In some corners of the Republican world, there is anxiety about the White House political operation and its readiness for next year’s races. During Wednesday’s meeting, Lewandowski laced into the RNC, saying that it had raised a fraction of the money it should have, according to an attendee and another person briefed.
With the election year approaching, the White House is considering beefing up its political team. Among the possibilities under discussion, one Trump aide said, is elevating staffers with political backgrounds into the administration’s political shop.
Yet as a challenging 2018 grows ever closer, many senior Republicans say they’ve seen greater coordination with the White House political department. The administration and Senate Republicans have embarked on a joint effort to recruit North Dakota Rep. Kevin Cramer into the state’s U.S. Senate race. Trump has personally spoken to Cramer, and last week the congressman met with McConnell and National Republican Senatorial Committee Chairman Cory Gardner (R-Colo.).
Earlier this month, Cramer and his wife, Kris, met with the NRSC’s executive director, Chris Hansen, who made the case to the couple that Cramer had performed well in polling the committee had conducted.
The White House and McConnell’s team have also been in talks about wooing former Minnesota Gov. Tim Pawlenty into next year’s special election for the seat being vacated by Democratic Sen. Al Franken.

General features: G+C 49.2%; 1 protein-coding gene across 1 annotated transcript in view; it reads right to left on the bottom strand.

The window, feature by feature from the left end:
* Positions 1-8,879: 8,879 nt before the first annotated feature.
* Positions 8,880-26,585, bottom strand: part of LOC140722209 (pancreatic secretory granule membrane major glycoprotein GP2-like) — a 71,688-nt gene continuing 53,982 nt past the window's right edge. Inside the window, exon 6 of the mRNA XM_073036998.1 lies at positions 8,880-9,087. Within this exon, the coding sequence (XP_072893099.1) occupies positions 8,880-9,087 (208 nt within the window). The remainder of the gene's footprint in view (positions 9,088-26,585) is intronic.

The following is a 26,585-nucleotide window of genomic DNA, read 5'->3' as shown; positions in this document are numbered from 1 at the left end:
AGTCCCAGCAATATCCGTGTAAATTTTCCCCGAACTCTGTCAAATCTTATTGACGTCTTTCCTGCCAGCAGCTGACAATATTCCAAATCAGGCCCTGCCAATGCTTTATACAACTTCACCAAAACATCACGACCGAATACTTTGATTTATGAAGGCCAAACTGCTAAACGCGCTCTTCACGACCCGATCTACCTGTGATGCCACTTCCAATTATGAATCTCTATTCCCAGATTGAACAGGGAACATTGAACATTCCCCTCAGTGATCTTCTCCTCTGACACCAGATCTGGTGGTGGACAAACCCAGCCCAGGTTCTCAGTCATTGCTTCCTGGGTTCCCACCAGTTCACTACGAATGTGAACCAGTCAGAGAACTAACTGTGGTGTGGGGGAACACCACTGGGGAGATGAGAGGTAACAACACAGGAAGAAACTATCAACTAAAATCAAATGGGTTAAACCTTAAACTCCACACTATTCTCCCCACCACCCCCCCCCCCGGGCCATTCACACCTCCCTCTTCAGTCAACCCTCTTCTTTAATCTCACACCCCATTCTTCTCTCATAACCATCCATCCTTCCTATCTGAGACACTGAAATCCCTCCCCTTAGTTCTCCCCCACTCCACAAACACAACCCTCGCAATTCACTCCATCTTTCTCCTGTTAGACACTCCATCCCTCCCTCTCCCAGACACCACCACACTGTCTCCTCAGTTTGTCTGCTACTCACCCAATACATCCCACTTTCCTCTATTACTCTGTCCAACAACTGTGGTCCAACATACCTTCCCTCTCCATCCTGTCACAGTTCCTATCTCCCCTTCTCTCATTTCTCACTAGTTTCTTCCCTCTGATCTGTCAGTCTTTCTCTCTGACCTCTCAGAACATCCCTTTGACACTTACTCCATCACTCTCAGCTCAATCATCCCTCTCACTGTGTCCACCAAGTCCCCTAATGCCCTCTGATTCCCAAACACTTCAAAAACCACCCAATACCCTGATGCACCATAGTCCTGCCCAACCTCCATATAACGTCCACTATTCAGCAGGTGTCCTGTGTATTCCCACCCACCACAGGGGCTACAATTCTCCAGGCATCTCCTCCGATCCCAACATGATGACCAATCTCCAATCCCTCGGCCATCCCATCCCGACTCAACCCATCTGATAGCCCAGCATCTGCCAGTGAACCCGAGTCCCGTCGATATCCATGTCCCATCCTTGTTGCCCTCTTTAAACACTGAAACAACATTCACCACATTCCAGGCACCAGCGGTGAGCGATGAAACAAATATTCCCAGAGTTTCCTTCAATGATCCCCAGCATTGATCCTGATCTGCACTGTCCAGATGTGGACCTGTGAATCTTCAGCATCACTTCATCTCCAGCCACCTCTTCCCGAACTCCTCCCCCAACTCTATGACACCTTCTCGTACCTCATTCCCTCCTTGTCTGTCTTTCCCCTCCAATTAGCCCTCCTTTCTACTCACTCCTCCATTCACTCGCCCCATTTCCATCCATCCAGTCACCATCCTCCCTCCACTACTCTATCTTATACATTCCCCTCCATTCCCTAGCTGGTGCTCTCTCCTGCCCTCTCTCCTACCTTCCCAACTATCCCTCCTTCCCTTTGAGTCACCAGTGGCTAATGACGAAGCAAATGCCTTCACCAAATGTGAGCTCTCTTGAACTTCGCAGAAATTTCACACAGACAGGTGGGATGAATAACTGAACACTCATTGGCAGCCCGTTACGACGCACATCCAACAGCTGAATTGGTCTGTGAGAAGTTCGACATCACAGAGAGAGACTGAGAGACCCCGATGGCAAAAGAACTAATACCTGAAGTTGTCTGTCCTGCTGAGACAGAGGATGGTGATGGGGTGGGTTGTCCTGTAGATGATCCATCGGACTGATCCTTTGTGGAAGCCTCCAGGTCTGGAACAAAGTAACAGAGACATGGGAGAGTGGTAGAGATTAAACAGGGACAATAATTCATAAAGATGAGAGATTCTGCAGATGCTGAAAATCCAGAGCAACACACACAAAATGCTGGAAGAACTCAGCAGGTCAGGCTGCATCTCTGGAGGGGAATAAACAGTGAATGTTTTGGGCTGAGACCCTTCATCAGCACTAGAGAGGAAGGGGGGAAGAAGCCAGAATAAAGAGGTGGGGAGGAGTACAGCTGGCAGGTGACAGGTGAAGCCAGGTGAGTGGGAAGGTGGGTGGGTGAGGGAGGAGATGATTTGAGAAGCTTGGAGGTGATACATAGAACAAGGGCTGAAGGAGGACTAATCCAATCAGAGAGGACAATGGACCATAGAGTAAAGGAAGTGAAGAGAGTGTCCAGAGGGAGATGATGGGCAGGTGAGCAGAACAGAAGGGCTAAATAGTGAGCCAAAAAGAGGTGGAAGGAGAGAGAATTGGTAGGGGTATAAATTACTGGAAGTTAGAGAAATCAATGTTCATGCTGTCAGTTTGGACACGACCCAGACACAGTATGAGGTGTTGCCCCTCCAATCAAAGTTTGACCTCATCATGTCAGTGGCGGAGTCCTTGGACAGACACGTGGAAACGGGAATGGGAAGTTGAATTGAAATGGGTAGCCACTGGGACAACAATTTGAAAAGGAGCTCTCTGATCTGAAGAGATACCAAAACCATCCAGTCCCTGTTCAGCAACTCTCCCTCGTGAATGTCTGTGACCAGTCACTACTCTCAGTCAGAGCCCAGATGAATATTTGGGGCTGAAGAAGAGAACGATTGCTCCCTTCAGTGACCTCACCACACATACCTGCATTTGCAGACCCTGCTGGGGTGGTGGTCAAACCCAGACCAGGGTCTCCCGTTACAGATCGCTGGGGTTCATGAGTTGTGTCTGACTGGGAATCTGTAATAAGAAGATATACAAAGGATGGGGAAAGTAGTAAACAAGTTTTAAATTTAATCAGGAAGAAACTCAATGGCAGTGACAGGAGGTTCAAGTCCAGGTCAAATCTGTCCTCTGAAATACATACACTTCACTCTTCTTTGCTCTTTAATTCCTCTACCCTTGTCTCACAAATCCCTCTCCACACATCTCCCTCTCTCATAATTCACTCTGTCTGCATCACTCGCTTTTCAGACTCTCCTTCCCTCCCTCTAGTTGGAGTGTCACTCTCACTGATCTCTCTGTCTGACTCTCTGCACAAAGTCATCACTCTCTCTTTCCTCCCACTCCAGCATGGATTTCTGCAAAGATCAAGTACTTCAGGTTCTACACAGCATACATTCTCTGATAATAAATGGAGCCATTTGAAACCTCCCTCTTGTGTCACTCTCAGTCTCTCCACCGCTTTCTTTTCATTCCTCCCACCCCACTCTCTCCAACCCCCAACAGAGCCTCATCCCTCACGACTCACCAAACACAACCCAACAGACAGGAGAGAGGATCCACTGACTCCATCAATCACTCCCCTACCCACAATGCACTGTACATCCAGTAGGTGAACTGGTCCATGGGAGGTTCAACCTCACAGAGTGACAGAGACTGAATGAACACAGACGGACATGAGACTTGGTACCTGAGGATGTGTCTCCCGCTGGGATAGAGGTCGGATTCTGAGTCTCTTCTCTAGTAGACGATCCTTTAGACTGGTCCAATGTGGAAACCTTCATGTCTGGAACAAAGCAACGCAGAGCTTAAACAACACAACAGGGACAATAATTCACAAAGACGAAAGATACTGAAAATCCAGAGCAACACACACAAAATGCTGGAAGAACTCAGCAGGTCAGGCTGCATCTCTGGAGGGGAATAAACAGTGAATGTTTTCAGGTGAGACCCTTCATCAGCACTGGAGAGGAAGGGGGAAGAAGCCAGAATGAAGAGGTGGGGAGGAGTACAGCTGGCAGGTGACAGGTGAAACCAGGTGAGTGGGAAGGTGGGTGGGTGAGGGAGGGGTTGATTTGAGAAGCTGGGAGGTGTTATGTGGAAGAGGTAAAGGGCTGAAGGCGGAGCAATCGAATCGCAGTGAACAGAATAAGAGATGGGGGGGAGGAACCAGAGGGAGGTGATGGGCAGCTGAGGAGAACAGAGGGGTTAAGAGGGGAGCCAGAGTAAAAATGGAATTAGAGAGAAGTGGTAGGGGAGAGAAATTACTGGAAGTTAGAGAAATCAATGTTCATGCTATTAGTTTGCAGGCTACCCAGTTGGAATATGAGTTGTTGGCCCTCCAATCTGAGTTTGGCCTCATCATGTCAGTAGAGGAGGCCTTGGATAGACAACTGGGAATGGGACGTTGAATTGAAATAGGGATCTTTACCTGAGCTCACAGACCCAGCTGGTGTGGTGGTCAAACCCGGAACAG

On Wednesday, Stepien met with top aides from the RNC and House and Senate GOP campaign arms.
Some senior Republicans believe the departure of former White House chief strategist Steve Bannon, an avowed McConnell critic who is closely aligned with the conservative insurgency, has eased tensions with the administration.
“I think there have been incredible signs of progress in recent weeks,” said Josh Holmes, a former McConnell chief of staff and top political lieutenant, adding that “almost everything seems to be headed in a much more productive direction.”
But some Republicans are still sounding the alarm. Scott Jennings, a former top political adviser in the George W. Bush White House who is close to McConnell, said the president has major political challenges in the coming year: improving his approval numbers, ensuring the party nominates strong general election candidates, and selling his economic accomplishments.
“There are 10 months to improve the fundamentals here, and the Senate map is, on paper, good. But maps don’t make majorities and I think there’s a realization that there’s at least a 50 percent chance one or both chambers could fall,” Jennings said. “In less than one year, this first term could be, for all intents and purposes, over if the Democrats take control of either chamber.”